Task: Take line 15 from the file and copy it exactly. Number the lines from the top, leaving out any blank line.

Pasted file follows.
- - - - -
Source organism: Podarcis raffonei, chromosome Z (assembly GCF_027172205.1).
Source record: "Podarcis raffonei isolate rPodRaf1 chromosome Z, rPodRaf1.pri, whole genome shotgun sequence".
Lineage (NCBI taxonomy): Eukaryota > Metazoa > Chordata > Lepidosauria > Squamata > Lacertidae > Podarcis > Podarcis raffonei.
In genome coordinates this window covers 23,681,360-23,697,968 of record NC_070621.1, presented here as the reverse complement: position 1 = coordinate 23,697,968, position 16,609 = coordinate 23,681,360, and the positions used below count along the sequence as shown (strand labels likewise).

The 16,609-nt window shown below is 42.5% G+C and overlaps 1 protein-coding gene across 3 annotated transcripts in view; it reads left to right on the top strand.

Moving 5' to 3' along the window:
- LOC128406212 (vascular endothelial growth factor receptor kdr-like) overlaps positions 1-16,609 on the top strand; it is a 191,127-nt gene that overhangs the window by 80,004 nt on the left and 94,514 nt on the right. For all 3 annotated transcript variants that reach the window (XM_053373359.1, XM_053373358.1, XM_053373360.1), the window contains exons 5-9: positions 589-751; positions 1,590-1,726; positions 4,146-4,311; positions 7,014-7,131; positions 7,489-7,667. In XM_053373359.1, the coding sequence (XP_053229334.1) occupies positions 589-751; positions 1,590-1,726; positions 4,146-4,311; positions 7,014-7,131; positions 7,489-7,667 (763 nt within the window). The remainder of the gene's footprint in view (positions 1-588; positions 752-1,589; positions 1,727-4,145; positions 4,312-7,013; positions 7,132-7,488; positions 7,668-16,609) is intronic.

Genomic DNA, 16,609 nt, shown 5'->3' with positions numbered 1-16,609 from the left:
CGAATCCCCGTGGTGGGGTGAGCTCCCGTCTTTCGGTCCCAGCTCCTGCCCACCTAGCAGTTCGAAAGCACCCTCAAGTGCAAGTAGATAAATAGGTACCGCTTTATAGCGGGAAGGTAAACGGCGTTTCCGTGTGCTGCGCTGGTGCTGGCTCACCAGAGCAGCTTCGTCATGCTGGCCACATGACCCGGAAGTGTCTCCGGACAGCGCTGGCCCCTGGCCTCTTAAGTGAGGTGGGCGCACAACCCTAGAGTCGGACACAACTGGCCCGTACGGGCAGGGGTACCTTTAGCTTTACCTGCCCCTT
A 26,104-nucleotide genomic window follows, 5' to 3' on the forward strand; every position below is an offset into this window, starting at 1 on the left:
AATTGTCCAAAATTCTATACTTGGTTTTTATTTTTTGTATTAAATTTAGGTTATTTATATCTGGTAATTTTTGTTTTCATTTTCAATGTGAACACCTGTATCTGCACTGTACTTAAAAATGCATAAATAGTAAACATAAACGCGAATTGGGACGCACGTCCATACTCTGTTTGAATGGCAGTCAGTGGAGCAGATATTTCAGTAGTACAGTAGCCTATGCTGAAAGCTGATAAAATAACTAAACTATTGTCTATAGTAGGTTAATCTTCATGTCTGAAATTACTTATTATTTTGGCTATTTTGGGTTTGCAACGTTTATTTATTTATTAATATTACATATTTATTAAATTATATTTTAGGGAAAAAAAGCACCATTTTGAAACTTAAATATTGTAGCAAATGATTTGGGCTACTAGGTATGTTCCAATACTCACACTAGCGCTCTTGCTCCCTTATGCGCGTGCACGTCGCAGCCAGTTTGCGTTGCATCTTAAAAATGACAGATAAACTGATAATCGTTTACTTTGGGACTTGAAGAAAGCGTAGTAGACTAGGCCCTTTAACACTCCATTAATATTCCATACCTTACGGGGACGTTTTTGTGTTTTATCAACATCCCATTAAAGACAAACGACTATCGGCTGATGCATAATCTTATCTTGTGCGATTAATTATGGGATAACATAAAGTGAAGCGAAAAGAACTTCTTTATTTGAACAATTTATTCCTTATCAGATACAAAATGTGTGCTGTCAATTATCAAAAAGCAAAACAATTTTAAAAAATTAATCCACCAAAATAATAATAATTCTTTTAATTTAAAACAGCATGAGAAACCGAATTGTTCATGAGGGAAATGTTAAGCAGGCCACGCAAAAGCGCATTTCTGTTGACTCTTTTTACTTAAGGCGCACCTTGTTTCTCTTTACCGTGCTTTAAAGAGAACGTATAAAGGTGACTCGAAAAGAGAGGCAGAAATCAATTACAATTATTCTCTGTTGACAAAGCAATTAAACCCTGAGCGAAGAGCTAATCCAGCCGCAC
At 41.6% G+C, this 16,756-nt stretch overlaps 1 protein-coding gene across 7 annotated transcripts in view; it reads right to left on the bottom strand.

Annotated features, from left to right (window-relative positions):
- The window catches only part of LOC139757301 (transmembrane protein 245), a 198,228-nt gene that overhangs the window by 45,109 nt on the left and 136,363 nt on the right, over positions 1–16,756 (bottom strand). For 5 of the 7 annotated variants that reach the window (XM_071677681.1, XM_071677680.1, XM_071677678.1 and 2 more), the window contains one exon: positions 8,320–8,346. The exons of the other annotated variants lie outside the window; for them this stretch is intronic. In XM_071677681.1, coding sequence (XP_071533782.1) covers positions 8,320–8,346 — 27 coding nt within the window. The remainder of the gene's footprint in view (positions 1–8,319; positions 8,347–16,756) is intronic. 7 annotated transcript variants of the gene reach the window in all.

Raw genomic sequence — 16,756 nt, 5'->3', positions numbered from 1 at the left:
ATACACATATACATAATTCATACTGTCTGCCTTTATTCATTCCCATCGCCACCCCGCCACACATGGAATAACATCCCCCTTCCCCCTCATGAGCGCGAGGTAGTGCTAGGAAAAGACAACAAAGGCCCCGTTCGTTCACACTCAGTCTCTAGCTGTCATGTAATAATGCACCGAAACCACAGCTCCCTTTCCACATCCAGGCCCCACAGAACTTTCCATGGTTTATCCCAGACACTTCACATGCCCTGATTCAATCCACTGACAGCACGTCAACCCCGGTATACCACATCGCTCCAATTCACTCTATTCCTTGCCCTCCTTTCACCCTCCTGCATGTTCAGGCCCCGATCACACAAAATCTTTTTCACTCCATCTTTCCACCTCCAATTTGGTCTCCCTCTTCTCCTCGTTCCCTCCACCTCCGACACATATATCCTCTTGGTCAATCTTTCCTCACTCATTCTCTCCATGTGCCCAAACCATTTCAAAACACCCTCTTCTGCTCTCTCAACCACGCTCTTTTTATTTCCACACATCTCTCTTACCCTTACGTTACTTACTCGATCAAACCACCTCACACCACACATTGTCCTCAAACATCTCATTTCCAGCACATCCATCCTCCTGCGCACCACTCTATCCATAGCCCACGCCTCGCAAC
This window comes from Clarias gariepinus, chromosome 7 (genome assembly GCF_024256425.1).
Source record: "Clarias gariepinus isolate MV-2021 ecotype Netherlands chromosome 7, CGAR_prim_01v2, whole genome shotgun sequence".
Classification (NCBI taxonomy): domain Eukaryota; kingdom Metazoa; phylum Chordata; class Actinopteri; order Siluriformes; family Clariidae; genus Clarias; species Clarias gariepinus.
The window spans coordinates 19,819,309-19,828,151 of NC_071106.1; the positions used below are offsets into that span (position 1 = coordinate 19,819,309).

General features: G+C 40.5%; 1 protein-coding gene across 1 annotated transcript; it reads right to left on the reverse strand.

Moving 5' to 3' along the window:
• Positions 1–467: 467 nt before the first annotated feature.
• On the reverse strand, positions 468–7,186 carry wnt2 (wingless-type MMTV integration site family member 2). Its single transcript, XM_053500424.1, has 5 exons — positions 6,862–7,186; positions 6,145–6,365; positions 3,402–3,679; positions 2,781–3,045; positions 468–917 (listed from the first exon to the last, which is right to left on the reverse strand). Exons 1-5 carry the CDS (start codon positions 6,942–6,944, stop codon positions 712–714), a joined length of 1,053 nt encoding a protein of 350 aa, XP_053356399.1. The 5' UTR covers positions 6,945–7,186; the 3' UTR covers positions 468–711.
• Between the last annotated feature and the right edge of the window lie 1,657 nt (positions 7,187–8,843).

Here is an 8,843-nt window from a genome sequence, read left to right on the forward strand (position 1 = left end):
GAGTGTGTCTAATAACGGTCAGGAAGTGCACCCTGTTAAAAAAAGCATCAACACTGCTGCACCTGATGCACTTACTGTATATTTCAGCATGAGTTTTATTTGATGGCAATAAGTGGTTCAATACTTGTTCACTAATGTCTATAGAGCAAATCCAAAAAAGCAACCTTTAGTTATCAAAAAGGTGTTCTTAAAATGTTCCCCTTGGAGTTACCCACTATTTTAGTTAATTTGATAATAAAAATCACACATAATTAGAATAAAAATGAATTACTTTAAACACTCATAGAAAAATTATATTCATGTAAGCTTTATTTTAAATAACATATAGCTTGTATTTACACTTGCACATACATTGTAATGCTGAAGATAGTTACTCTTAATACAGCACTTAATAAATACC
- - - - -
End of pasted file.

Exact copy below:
Raw genomic sequence — 16,756 nt, 5'->3', positions numbered from 1 at the left: